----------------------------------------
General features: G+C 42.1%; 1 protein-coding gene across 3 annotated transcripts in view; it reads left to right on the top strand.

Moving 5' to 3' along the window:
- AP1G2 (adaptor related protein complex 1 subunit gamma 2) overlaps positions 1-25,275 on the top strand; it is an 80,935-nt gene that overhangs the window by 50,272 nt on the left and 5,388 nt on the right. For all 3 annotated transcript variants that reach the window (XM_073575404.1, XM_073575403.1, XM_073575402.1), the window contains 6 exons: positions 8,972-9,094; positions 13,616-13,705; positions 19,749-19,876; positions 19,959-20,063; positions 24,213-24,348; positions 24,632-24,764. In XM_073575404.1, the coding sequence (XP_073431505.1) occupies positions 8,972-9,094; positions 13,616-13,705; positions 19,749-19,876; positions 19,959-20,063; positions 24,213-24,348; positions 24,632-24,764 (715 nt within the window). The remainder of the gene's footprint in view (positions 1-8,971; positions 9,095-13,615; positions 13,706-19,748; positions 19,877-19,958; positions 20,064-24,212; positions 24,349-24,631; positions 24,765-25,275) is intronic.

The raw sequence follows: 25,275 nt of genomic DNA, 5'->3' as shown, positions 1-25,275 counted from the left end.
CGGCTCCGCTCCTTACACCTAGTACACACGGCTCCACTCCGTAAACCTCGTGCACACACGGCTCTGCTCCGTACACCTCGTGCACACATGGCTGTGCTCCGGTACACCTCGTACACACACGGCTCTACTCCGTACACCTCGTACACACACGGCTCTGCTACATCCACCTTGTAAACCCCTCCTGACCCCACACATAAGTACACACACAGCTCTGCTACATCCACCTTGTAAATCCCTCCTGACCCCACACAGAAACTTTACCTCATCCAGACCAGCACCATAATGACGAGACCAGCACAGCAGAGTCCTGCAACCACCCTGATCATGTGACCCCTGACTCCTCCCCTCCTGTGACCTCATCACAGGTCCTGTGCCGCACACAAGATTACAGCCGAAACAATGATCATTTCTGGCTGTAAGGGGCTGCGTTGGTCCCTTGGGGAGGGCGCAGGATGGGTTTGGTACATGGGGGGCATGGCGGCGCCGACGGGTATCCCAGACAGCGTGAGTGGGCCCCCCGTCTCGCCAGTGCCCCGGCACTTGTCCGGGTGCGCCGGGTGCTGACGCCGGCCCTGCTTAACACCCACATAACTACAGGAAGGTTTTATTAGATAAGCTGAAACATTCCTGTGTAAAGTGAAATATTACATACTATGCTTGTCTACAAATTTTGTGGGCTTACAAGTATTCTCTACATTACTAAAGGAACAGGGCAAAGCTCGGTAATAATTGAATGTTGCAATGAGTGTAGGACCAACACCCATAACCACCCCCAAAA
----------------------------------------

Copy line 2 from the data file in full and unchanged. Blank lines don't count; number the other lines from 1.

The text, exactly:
Moving 5' to 3' along the window: